Projections - Movie Reviews

Cabin Fever

Cabin Fever may be a treat for the Midnight Madness crowd as this horror opus from Eli Roth draws from aspects of the genre in the 70's and early 90's.

A certain amount of shock and feasible humor come from the milieu of five young adults completing finals and looking for some getaway fun in the woods.  Roth's splattering effort recalls some of the work of George Romero and Sam Raimi's cult hit The Evil Dead.  As far as this year's clustered slasher fare it comes closer to Danny Boyle's 28 Days Later than the dreadful Wrong Turn.

The primary cast members include romantics played by Rider Strong and Jordon Ladd (Cheryl's daughter) and a frisky couple who seem like high school sweethearts are acted by Joey Kern whose Jeff is a bit obnoxious and Cerina Vincent as Marcy.  James DeBello's hefty Bert is troublesome and one can guess about his fate quickly.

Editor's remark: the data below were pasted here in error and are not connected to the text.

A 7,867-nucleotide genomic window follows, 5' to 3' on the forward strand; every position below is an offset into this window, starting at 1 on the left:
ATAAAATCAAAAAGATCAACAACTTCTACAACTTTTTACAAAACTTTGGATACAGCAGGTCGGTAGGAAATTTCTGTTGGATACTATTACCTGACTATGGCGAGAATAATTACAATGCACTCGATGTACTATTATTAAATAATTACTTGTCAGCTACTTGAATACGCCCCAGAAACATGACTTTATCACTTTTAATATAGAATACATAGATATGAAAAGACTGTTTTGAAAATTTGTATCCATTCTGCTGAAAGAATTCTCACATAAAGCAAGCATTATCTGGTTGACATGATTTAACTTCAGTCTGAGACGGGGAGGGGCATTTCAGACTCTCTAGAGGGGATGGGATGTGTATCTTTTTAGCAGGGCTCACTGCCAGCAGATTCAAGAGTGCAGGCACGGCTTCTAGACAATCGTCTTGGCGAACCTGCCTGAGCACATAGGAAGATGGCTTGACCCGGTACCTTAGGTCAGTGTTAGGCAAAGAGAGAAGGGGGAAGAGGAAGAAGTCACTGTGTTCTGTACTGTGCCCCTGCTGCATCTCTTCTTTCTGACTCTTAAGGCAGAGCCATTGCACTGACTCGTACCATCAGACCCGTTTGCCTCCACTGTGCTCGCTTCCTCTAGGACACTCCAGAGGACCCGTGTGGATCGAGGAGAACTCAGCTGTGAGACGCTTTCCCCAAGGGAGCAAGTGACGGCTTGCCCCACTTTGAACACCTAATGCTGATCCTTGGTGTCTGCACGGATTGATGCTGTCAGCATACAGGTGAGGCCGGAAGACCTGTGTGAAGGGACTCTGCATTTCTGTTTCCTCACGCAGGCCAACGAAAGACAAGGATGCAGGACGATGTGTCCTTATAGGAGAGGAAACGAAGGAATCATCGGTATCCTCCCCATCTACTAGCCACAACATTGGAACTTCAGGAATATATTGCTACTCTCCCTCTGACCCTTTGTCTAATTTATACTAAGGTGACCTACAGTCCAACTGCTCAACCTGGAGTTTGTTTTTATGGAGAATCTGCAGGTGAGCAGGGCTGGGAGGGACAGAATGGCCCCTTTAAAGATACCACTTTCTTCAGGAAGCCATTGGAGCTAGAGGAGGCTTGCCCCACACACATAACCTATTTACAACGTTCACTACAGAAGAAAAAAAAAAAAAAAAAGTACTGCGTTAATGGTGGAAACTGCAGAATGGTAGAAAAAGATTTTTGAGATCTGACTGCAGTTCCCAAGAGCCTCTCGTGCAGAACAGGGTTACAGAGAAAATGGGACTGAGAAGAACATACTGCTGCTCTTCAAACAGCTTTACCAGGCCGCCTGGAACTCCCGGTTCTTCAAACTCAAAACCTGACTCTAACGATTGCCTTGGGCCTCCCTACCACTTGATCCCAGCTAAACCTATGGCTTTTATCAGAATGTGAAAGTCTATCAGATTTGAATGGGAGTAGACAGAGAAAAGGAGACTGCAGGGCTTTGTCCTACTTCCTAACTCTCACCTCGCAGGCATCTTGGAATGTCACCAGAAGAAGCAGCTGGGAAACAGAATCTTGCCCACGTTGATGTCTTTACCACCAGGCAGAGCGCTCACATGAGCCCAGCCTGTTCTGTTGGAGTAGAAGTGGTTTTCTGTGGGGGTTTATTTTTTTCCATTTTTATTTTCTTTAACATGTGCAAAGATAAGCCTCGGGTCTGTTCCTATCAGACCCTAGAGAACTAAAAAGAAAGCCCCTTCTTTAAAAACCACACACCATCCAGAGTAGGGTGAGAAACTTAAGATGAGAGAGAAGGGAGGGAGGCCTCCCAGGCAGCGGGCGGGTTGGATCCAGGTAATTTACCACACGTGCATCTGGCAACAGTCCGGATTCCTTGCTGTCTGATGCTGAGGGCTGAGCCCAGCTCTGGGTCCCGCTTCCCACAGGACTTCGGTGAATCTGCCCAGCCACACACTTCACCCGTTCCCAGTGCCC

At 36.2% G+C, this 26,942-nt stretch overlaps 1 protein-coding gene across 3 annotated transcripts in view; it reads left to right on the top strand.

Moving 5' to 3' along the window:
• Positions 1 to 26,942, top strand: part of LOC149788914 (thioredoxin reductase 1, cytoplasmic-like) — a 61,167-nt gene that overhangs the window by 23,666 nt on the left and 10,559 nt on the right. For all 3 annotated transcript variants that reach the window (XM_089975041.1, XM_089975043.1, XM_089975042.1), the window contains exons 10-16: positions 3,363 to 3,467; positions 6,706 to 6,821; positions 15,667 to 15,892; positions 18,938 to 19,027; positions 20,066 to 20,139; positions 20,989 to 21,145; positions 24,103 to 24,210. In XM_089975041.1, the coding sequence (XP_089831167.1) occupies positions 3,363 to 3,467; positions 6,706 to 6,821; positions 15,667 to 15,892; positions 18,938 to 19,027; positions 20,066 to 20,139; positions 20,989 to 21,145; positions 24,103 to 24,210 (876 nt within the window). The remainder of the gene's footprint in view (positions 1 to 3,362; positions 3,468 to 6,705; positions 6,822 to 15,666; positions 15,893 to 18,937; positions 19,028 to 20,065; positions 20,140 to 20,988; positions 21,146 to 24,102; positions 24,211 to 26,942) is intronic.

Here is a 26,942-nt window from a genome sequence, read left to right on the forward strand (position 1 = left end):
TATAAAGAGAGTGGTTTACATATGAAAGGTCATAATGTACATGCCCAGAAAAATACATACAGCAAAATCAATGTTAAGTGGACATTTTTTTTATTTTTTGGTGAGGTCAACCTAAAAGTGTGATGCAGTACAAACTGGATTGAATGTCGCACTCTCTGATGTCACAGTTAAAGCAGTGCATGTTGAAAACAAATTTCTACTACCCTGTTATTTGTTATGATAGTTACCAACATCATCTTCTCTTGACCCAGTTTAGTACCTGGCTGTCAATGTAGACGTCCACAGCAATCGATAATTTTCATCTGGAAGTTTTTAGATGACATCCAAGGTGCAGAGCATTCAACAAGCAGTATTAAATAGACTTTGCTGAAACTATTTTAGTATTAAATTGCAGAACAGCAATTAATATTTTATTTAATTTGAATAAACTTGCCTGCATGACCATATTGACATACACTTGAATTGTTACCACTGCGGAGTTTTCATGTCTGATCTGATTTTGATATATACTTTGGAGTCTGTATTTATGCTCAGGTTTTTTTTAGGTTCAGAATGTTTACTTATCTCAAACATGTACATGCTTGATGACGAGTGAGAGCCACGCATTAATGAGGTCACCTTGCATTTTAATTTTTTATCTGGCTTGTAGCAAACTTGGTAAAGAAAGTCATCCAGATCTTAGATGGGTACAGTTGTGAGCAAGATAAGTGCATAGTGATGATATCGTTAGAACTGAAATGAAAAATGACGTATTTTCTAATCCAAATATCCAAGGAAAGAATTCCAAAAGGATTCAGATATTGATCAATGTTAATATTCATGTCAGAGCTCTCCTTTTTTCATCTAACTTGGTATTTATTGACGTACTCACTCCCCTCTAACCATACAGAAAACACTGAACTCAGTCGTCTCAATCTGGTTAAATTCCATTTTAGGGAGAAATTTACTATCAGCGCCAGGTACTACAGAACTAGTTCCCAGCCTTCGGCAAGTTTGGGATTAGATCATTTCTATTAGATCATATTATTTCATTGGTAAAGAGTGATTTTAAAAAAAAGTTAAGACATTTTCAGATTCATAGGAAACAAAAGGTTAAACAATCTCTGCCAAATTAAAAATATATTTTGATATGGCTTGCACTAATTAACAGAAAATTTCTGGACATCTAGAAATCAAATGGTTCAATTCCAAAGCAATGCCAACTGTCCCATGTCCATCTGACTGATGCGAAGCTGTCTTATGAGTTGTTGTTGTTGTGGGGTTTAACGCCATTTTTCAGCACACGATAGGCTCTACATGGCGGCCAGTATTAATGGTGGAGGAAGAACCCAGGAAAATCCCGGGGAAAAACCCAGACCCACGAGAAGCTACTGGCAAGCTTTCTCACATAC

As these friends have rented a cabin for a week, this teen Deliverance quality to infect comes as the booze and pot gets their partying in motion.  Grotesque sights come as a very contagious disease reaches the remote part of the woods resulting in rapid epidermal erosion and heavy blood vomiting.

Cabin Fever has the ability to slantingly recall the effect of the AIDS virus in a somewhat striking psychological manner.  Some of the weird scenes involve a riding cop (Giuseppe Andrews) from Bunyon County and a denizen named Dennis (Matthew Helms) somewhat guarded by hillbillies and one person you wouldn't be advised to sit next to.

Roth doesn't take a wrong turn in shunning the malevolent momentum from films like Freddy Vs. Jason and Jeepers Creepers 2.  The tendency for humor undermines the potential for spookiness, but there's more character exposition than one might expect, especially when it concerns Marcy as Vincent revels in perhaps the crudely wittiest scenes in the cabin.

 
Frank
Chris
Tony
Jim
Howard
Jennifer
Kathleen
Avg.
Cabin Fever
D+
 
D
C+
 
 
 
C-
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